Before I got out of the car, I saw that one moose was at the bush on the left, one was almost at the bush and one was getting up from the middle of the highway.

I got out of the Dodge and walked around to the passenger side to see what I was going to have to fix. Just as I got around the car and started investigating the damage the fellow that was following me asked if I was alright. I told him “I am fine and look how RAM tough the 1964 Dodge is.”. He said good-bye and left me on the highway with my car. I was still 350 miles from home.

At first it looked like there was no damage at all although the car was covered with mud and moose hair. I took some photos and got back in the car to call home. At that point I was shaking so bad I could hardly dial the phone. That was a very close call!

Most collisions with moose are fatal to the people in the vehicle and sometimes to the moose because the moose is taller than a horse. Usually the car slides under the moose and the moose gets knocked off its feet and slides up the hood and their body takes off the roof and flattens the passenger compartment. Knowing what I just wrote caused the shaking.

I started up the 318 and drove the Mopar home. While on the drive I had plenty of time to think. What I did not understand was what happened. I was looking straight ahead and then my car was hit and there were the 3 moose. Which one hit the car? Did more than one hit the car? The only person that would know was the fellow that stopped to ask if I was okay. He was at least 30 minutes ahead and could have turned off the highway at any time.

Some folks think I’m lucky. I don’t know but after driving about four hours, I saw the witness ahead of me on the highway. I followed him for another 2 hours before he stopped for fuel. When I pulled in behind him, I got out and asked him if he was the fellow behind me that witnessed my Moose collision. He admitted that he was. Now to get answers.

I told him that for the last 6 hours I have been trying to figure out what happened and there are too many unknowns. He described the situation like this: He was content to follow me on the highway and was not really paying attention to anything except following my tail lights. All of a sudden my brake lights came on and my car went fully over to the wrong side of the road. It was then he saw the 3 moose in the middle of the road crossing from right to left.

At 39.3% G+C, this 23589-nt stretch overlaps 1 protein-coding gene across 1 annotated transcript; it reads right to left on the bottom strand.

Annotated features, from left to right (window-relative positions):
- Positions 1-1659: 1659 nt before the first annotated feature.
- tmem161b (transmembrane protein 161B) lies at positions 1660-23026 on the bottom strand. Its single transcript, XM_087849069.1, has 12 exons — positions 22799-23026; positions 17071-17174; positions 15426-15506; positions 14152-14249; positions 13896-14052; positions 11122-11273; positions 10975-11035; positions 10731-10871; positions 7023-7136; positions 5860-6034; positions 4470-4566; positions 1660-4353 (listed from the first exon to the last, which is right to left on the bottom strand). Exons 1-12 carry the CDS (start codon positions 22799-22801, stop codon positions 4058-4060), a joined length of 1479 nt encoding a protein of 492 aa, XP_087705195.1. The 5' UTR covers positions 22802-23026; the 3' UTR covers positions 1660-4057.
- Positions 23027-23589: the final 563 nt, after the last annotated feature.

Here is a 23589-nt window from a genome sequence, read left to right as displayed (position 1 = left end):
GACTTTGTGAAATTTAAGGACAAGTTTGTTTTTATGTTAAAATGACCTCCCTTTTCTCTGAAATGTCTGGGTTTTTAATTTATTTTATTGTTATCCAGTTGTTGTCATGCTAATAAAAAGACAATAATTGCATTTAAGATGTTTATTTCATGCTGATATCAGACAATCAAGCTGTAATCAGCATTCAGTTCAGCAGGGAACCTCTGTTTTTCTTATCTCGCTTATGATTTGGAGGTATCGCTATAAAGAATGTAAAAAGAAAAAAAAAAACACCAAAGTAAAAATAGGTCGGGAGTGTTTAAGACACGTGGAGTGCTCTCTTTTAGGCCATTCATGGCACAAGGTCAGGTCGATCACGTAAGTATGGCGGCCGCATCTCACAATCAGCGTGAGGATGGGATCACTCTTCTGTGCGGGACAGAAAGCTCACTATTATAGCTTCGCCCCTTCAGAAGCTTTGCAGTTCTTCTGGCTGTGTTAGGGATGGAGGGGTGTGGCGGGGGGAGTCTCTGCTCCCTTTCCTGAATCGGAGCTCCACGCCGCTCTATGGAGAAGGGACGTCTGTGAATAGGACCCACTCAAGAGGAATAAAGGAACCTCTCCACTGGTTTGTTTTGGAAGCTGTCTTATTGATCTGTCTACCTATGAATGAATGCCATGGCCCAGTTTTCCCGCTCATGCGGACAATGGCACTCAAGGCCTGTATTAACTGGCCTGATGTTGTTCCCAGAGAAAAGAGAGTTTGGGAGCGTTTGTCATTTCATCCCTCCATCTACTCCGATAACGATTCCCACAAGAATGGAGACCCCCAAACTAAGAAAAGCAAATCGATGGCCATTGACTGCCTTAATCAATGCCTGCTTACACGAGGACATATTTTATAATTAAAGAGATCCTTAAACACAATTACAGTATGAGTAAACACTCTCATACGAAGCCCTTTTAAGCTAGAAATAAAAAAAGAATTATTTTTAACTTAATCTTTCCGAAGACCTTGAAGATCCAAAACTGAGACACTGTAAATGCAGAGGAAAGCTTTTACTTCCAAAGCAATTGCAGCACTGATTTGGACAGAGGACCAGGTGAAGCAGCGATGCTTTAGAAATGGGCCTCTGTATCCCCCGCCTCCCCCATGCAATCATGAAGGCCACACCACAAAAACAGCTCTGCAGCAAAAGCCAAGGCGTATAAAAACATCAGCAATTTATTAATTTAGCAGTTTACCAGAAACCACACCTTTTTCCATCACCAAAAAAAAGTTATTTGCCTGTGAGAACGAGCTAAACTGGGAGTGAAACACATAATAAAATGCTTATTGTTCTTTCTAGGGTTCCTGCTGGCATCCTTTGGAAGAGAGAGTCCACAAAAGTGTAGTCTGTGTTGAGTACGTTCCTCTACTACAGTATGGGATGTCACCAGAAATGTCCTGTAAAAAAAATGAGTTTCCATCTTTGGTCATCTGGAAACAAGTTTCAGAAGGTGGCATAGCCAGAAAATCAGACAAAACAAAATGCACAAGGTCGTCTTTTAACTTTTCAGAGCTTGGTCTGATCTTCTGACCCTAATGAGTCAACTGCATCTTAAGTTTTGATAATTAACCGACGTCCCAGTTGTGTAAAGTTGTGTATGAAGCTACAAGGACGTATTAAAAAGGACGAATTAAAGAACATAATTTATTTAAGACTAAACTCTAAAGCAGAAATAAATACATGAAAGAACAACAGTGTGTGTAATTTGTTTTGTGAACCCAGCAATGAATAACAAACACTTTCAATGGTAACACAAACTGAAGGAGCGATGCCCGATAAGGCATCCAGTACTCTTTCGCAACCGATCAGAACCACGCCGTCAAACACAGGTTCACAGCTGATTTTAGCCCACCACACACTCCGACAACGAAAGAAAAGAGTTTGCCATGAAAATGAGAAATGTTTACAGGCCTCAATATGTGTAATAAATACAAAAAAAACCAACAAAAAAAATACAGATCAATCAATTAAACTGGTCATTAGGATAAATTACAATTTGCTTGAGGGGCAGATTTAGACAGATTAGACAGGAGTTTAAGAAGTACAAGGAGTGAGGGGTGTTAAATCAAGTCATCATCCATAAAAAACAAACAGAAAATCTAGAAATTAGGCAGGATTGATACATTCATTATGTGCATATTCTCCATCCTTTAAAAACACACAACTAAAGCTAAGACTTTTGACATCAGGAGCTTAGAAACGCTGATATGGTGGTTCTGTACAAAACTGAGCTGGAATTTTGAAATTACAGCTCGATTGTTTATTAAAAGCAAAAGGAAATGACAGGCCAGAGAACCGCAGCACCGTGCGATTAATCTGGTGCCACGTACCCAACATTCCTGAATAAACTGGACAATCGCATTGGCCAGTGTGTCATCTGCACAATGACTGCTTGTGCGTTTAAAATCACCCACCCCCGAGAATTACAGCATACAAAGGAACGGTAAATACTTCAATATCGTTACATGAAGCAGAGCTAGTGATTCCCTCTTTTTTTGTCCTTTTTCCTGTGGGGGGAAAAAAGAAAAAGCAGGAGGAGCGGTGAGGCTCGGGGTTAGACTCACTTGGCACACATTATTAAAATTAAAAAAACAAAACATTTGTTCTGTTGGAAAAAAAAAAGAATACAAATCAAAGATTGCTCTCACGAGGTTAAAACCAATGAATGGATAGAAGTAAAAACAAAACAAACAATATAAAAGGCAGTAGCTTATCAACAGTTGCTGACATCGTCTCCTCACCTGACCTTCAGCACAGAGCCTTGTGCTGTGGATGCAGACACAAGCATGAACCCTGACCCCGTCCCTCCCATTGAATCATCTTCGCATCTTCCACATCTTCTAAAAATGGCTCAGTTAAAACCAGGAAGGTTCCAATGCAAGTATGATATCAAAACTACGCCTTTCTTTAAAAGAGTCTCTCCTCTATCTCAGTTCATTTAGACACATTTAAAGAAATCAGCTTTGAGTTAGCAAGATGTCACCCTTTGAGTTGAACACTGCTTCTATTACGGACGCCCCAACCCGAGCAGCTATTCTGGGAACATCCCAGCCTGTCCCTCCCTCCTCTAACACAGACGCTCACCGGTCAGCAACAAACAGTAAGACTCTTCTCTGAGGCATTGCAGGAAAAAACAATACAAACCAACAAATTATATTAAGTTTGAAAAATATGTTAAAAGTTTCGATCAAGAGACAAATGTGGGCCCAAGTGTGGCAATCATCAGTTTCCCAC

moose crossing sign from https://en.wikipedia.org/wiki/File:Moosecrossingkenaiak.JPG

The cow was leading the two calves and when one of them saw the car coming in front of them, it fell on the pavement. The other calf went behind the car and ran to the edge of the bush to wait for Mom and the sibling.

The cow continued straight at the car until just before the car got stopped and then turned to the right (same direction as I was traveling) and hip checked the car. The car then dragged all along her until clear of her and she then walked to the bush to meet the calf waiting.

When I inspected the Dodge after washing it at home, there was a lot of moose hair caught between the trim and the body, the clear coat was scuffed on the ridge above the trim, there was a big dent in the passenger door and some minor damage on the rear of the front fender due to the impact of the moose.

1964 Dodge 440, hit moose rear quarter and trim 1964 Dodge 440, hit moose front door
1964 Dodge 440, hit moose rear quarter trim close up 1964 Dodge 440, hit moose front door dent close up

I drove the Dodge for 2 years without fixing any of the damage except getting the hair out of the trim and the repair cost was $250.

I was lucky and pleased to have been driving The Moosinator. Of course, the story would have been different (if I was even able to tell it) if I had been slower and hit the moose with the front of the car.

Regardless, not many can tell about their Mopar hitting a moose and then driving 350 miles home.

1964 Dodge 440, front with Kevin

Contact Kevin: 1964 Dodge 440, owner

Thanks Kevin!

Holy Bullwinkle! Great story, with a happy ending. No carnage and the 1964 Dodge 440 rolls on! smile!

Gary H.